Thirty-seven years of serving the less fortunate in El Salvador have given the foundation the ability and capabilities to be part of the changing fabric of the communities we serve. Where the Early Childhood Development Program is concerned, foundation leaders decided 17 years ago that to create a big impact in the lives of those being served that we needed to create a program that would have long-lasting and permanent changes. To us, nutrition was the most important as it is the first step towards a child's achievement of full development. Without proper nutrition, a child's opportunities for growth are limited.

The accomplishments of this program are numerous. In the Community of Guaymango there are 26 municipalities, 14 villages, and 56 hamlets and the program lasted from 2008 until 2020, the results were very encouraging. During this time, 11,626 families participated in the program that included 14,553 children under the age of 5; as well as 1,608 expecting mothers. More than 3,400 activities were performed by our in-country staff during these 12 years of service.

Some of the indicators that are worth noticing: Chronic malnutrition went from 41% to 25%. Anemia went from 40% to 10%. Exclusive breastfeeding went from 70% to 96%. Children with proper development went from 72% to 91%. Just as an example, in the first community we began the Libras de Amor Program in 2004, the rate of malnourished children was 47% and by 2019 89% percent of children born had adequate weight.

In 2020 we began working in a new community of El Salvador called California and Puerto el Triunfo in the State of Usulutan. Here we have done a baseline and determined that 17% of children under two in California and 26% in Puerto El Triunfo are suffering from anemia. As we begin work in these two communities it is our goal to lower those indices as much as possible by implementing strategies that have been successful in the program.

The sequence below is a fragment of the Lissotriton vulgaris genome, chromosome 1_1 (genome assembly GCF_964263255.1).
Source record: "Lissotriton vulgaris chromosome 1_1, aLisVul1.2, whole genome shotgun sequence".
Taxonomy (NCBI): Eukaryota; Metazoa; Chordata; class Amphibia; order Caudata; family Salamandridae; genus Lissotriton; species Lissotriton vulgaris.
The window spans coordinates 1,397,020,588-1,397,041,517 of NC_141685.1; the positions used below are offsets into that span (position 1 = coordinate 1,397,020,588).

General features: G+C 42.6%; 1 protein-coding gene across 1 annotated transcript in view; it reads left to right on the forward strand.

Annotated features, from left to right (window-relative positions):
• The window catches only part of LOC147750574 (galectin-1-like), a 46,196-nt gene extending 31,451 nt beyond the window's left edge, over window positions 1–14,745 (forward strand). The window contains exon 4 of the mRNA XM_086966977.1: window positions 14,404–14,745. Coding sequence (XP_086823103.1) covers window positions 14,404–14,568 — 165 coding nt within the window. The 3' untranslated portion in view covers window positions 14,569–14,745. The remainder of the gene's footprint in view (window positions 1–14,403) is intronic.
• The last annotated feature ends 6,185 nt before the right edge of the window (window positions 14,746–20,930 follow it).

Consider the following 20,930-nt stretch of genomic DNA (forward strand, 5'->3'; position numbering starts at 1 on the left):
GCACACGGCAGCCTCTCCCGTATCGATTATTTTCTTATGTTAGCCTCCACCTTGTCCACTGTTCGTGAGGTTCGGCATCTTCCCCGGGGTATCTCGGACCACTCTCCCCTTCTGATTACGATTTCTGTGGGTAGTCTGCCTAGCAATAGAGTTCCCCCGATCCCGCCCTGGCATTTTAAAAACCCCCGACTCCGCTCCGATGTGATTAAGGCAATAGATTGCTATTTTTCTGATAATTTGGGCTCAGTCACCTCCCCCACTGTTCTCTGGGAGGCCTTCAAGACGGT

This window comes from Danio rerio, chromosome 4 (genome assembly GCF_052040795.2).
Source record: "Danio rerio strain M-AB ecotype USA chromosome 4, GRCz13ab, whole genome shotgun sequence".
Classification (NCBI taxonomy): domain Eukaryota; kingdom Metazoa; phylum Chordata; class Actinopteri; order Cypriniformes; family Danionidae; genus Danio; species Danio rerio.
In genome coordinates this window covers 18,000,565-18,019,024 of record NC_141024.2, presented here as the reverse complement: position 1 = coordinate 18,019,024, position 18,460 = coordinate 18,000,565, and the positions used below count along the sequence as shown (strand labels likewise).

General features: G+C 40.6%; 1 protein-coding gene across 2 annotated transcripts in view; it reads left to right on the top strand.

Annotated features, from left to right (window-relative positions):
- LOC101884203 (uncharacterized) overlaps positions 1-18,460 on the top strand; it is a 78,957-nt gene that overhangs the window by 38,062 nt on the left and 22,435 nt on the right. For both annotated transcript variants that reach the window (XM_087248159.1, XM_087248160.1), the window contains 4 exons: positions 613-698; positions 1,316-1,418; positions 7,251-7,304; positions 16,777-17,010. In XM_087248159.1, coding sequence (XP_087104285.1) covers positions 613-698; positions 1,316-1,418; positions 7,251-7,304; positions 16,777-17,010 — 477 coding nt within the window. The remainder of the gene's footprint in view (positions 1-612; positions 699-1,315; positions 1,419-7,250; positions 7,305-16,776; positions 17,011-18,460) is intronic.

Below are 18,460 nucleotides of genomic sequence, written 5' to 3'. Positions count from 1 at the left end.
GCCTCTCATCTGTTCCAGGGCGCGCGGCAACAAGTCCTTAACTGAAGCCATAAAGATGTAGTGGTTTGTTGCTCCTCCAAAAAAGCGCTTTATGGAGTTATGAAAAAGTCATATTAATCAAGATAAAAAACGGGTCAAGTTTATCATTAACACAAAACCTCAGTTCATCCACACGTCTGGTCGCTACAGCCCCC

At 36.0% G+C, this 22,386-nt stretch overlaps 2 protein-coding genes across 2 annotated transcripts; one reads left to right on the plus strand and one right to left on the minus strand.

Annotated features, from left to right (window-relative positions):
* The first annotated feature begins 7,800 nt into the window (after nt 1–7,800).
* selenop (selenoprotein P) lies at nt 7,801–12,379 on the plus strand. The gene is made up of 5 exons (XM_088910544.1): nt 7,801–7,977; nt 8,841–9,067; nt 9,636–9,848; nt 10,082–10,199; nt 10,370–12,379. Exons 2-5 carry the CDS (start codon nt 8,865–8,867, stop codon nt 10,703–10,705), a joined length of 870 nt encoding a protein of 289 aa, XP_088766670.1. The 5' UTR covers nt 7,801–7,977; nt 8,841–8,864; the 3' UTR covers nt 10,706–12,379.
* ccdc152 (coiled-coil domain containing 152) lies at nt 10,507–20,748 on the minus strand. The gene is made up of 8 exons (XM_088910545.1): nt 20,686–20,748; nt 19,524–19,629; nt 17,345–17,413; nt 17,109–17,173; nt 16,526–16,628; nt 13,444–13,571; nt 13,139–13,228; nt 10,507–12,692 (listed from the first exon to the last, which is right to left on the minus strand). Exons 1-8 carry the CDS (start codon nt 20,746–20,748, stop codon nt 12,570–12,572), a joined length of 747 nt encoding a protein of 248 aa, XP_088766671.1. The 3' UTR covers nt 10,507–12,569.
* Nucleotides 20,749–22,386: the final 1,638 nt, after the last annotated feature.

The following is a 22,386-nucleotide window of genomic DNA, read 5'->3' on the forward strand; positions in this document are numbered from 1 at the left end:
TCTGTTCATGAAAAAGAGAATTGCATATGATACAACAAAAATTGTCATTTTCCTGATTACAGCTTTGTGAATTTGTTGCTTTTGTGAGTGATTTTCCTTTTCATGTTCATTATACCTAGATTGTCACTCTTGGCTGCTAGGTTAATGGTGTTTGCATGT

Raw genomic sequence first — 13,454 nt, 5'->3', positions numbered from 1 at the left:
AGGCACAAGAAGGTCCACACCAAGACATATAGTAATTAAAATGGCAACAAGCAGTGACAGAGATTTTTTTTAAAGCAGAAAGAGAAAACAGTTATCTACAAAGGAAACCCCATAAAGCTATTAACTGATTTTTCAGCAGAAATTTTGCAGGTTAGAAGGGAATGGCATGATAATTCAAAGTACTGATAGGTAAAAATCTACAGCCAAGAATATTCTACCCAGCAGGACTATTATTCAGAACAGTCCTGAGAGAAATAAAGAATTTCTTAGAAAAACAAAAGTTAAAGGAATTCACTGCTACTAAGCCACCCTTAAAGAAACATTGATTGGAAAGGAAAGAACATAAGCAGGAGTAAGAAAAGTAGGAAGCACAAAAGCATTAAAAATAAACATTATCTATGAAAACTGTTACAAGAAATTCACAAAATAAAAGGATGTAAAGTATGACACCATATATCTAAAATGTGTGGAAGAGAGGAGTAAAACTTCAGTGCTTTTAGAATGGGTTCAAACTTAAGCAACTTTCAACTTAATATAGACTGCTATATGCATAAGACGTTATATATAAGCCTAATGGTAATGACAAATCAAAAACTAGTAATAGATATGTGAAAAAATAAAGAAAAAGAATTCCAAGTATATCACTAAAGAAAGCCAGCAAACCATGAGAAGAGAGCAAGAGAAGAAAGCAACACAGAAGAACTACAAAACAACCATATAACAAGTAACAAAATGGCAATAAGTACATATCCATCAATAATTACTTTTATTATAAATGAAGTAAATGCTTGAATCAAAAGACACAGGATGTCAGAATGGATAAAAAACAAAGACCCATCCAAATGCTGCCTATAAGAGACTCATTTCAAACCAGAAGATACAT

Financials

Salvadoran American Humanitarian Foundation, Inc.
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Operations

The people, governance practices, and partners that make the organization tick.

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Connect with nonprofit leaders

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  • Analyze a variety of pre-calculated financial metrics
  • Access beautifully interactive analysis and comparison tools
  • Compare nonprofit financials to similar organizations

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Salvadoran American Humanitarian Foundation, Inc.

Board of directors
as of 10/19/2021
SOURCE: Self-reported by organization
Board co-chair

Mr. Jose Eduardo Siman

INTRADECO APPAREL

Term: 1997 -


Board co-chair

Mr. Ernesto Poma

TRANSAL CORPORATION

Term: 1997 -

Guillermo Argumedo

Daniel Schwartz

Raul Henriquez

Magda Lie-Nielsen

Enrique Yaffar

Leon Avila

Julio Villafañe

William Freund

Maria Nazari

Lia Yaffar-Peña

Camila Zablah

Carlos Barahona

Francisco Lainez

Board leadership practices

SOURCE: Self-reported by organization

GuideStar worked with BoardSource, the national leader in nonprofit board leadership and governance, to create this section.

  • Board orientation and education
    Does the board conduct a formal orientation for new board members and require all board members to sign a written agreement regarding their roles, responsibilities, and expectations? Yes
  • CEO oversight
    Has the board conducted a formal, written assessment of the chief executive within the past year ? Yes
  • Ethics and transparency
    Have the board and senior staff reviewed the conflict-of-interest policy and completed and signed disclosure statements in the past year? Yes
  • Board composition
    Does the board ensure an inclusive board member recruitment process that results in diversity of thought and leadership? Yes
  • Board performance
    Has the board conducted a formal, written self-assessment of its performance within the past three years? Yes

Organizational demographics

SOURCE: Self-reported; last updated 02/17/2021

Who works and leads organizations that serve our diverse communities? GuideStar partnered on this section with CHANGE Philanthropy and Equity in the Center.

Leadership

The organization's leader identifies as:

Race & ethnicity
Hispanic/Latino/Latina/Latinx
Gender identity
Male
Disability status
Person without a disability

Race & ethnicity

Gender identity

 

Sexual orientation

No data

Disability